Weight Watchers International, Inc.
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With Weight Watchers releasing its annual report yesterday, we can finally dig into the numbers a little more specifically and formulate a plan for what to do with this dog.
The first key takeaway is that, I believe Weight Watchers should be able to satisfy its $300 million debt maturity next April (2016). Currently the company has built up $300 million in cash on the balance sheet, and with $100 million in expense reductions this year, I can see the firm generating another $100 million or so in free cash this year. Furthermore, there are no restrictive debt-to-EBITDA covenants in their bonds, so it is really just a numbers game.
The enormous $2.1 billion redemption is not until 2020. That's a ways out, but I dont see any possible way the firm is going to be able to generate enough cash flow to pay that. Refinancing some of it is going to be critical, as is getting the business turned around to start generating cash again. When operating well, Weight Watchers has a great, cash gushing business model.
All of this goes to show what enormous damage a bad management decision can make. Back in 2012, prior management took on $1.5 billion in debt to buy back company stock at $82.50 per share! That decision has now put the company in critical condition. Worse yet, not sticking to my usual guns of avoiding ugly balance sheets has led us into a losing position. This will be a lesson learned for future picks... no matter how much seemingly reliable cash a company generates, you can never ignore the danger of excessive leverage.
Weight Watchers is really tricky to value right now, but I'm taking a simplistic approach and valuing it at 0.6 times expected 2015 sales. A quick rule of thumb is that a "normal" company is often fairly valued at a price-to-sales ratio 1/10th of its operating margin. That is, if a firm runs a 10% operating (pre-tax) margin, a decent price-to-sales valuation is about 1.0. Given Weight Watcher's problems, and what I feel is realistic guidance of $1.2 billion in 2015 sales at a 15% operating margin, 0.6 is a sufficiently conservative multiple. That makes the target price $13.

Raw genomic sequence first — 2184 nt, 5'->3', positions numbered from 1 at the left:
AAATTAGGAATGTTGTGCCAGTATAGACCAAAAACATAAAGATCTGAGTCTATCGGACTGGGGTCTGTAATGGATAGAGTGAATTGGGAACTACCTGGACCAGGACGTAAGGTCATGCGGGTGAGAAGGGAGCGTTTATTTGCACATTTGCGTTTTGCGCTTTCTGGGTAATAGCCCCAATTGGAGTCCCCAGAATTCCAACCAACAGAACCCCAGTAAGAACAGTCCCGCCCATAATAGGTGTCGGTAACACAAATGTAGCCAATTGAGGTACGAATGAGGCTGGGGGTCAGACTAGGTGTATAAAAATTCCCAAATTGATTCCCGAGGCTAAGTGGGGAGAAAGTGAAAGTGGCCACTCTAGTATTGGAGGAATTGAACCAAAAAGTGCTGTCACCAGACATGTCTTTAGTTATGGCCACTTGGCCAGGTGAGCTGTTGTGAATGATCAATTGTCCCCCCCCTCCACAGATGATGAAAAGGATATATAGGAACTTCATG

Weight Watchers is now a turnaround play, but a highly risky one. I would not really advocate putting new money into it, and if you are unfortunate enough to hold it (like me), selling bits of it to offset gains elsewhere might not be a bad plan in the near term.
Weight Watchers is one of the top providers of weight-loss services worldwide. The core of Weight Watchers offering is group-based support, with over 45,000 meetings and over 1 million attendees every week. Meeting fees accounted for 51% of revenues last year. Weight Watchers online program, incorporating the firm's dietary point system and offering optional face-to-face support, has been gaining traction, driving 28% of sales. Product sales account for 14% of revenue and include company-generated items such as snack bars, books, points calculators, wearable activity monitors, etc. Finally, licensing the brand name to 3rd party products and franchise royalties account for 7% of sales. Weight Watchers operates in over 25 countries throughout North America, Europe, and Australia, with international contributing 40% of revenues.
While I don't expect much growth from this pick, there are certainly opportunities that the firm can pursue to grow. Weight loss is an ever-growing need, with 70% of the adult U.S. population considered overweight and an astounding 35% classified as obese. With increasingly sedentary lifestyles and poor eating habits, the need for weight loss solutions should only increase going forward. Further penetrating the men's market is an opportunity here. WeightWatchers.com puts the firm's powerful brand into the emerging mobile app weight loss ring, and it represents a high margin growth driver. Finally, the company believes it has a large business-to-business (B2B) opportunity in healthcare, using its respected brand and proven meeting-based solution to gain acceptance as a partner to employers and health care companies looking to improve outcomes for clients and employees (and in the process, reducing health care costs).